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Deferred Compensation Savings Plan
Old 05-01-2014, 09:34 AM   #1
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Deferred Compensation Savings Plan

I've been offered the opportunity to participate in a deferred comp plan. In a nutshell, the rules of the plan allow up to 50% of salary to be deferred and invested in the plan. Distribution happens upon retirement (defined as 60), disability, job separation, or death.

In reviewing the documents and researching these online I understand that this is basically a "promise" of payment and isn't vested in any way so it does depend on the health of the company, which I would consider to be about average (long-time company, currently some profitability issues).

The tax benefits are attractive since our income with drop significantly in retirement, but I know there is no free lunch. Has anyone out there participated in one of these? If so, did you experience any negative outcomes, surprises, etc?

Thanks!
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Old 05-01-2014, 12:53 PM   #2
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I participate in a deferred comp plan where I w**k. The pre-tax money goes into a fund and I can control how it is invested.

When you retire or quit, you can roll everything into a tIRA. Very secure. Not tied to company performance.

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Old 05-01-2014, 01:53 PM   #3
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My DW particpates in one as well. Even though the plan docs say it's a "promise of payment" her employer actually deposits the money into an account where she can make the investment decisions. So it seems that the payment risk is very small.

We're using this to reduce our tax burden short term while socking away $$ in the sprint to the finish. We think it's a wonderful opportunity and we're very grateful to the employer.
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Old 05-01-2014, 02:53 PM   #4
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Thanks for the info on your experiences. My HR rep did say that if the company went under that I'd be considered a creditor and the dollars could be at risk. I consider that a low probability in the time I have remaining.

Seems like a great deal...
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Old 05-01-2014, 03:55 PM   #5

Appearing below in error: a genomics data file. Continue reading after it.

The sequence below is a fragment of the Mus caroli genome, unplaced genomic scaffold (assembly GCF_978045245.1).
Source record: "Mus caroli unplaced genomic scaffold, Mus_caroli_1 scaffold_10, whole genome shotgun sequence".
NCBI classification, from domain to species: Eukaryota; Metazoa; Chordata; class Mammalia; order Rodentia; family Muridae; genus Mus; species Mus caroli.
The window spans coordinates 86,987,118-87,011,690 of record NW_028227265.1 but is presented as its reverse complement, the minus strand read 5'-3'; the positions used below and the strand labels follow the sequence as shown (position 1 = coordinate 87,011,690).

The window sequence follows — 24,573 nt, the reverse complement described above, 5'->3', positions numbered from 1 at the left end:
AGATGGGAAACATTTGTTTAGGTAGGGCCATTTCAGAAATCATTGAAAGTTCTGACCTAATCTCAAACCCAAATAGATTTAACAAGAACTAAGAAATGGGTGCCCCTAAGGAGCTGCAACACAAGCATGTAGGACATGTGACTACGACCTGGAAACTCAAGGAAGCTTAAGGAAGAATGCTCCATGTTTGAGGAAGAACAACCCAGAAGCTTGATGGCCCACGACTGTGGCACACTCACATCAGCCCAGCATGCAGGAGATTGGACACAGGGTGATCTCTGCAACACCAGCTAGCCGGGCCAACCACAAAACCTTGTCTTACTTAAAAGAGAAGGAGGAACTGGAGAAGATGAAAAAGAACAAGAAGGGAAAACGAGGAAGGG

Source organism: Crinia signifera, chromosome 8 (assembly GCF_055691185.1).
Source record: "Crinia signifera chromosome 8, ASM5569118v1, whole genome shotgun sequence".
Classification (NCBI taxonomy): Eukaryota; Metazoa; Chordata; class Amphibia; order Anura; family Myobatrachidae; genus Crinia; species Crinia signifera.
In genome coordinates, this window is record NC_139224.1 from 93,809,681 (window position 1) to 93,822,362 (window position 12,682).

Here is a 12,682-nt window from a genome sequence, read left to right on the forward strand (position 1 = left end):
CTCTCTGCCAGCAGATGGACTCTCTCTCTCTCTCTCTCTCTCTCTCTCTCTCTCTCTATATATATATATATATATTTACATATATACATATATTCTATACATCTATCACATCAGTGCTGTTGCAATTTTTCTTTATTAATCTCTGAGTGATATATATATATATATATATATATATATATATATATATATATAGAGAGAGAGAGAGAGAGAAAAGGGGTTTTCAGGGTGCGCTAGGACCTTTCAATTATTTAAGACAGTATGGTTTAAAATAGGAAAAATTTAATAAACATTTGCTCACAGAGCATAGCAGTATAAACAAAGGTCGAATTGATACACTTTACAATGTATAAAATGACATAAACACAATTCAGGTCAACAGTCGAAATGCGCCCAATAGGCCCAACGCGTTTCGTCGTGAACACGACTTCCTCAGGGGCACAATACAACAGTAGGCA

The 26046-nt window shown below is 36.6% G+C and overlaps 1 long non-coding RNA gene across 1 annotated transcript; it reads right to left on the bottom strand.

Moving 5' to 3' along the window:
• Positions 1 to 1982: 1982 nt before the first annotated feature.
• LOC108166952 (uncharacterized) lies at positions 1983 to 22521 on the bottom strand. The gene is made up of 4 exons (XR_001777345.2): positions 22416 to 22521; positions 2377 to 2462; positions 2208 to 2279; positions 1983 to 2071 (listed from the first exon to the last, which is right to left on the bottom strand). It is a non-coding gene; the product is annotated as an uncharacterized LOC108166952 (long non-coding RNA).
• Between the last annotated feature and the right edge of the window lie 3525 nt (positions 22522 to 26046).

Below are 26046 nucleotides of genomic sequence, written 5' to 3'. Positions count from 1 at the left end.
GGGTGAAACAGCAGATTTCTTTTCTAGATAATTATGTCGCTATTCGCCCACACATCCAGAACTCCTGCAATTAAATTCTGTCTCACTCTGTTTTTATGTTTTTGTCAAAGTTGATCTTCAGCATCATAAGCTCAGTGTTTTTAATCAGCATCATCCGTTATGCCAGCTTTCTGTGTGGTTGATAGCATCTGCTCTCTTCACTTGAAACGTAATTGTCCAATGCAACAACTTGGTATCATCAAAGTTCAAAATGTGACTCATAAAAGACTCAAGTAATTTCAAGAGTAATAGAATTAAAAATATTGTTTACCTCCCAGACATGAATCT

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I participate in a deferred comp plan (457). I could have taken the funds out or rolled over when I left work but chose to leave them in as it has a few options I like that aren't available to me elsewhere: Columbia Acorn Z, Vanguard Total Bond Institutional Plus, and Invesco Stable Return.

(not recommendations - just my choice!)
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Old 05-01-2014, 04:07 PM   #6
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It can lower your company's 401k match. YMMV based on the matching percentage.
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Old 05-02-2014, 01:40 PM   #7
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It can lower your company's 401k match. YMMV based on the matching percentage.
Thanks. I didn't think about that.
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Old 05-02-2014, 01:42 PM   #8
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Quote:
Originally Posted by steelyman View Post
I participate in a deferred comp plan (457). I could have taken the funds out or rolled over when I left work but chose to leave them in as it has a few options I like that aren't available to me elsewhere: Columbia Acorn Z, Vanguard Total Bond Institutional Plus, and Invesco Stable Return.

(not recommendations - just my choice!)
We have a similar situation in my wife's 401k. We'll likely not roll that into an IRA because it gives me access to a two closed funds I really like.

It will be interesting to see what investment options are offered. I haven't seen the list yet.
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Old 05-02-2014, 03:16 PM   #9
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Sounds like an unqualified deferred comp plan where the deferred comp is a general obligation of the company. I'm not keen on such plans only due to the credit risk, but if the tax savings are significant it might be worth considering.
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Old 05-02-2014, 04:16 PM   #10
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I participated in one for several years before ER. We did not have the option of rolling it into any type of other deferred plan (401k, IRA)

If you separate before 'retirement' it was a lump sum payout which could drive you into a higher tax bracket than you were in before the deferral.
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Old 05-02-2014, 04:21 PM   #11
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That's what I was thinking also. It would make no sense that they would allow you to roll it into an IRA since it would effectively be violating IRA contribution limits. Same with 401k.
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Old 05-02-2014, 04:22 PM   #12
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I participated in one for several years before ER. We did not have the option of rolling it into any type of other deferred plan (401k, IRA)

If you separate before 'retirement' it was a lump sum payout which could drive you into a higher tax bracket than you were in before the deferral.
Companies have different rules on payout. My megacorp will pay it out a fixed amount quarterly. The only exception is that it will be a lump sum payout if the total amount is less than $10k. Op's mileage may vary on this.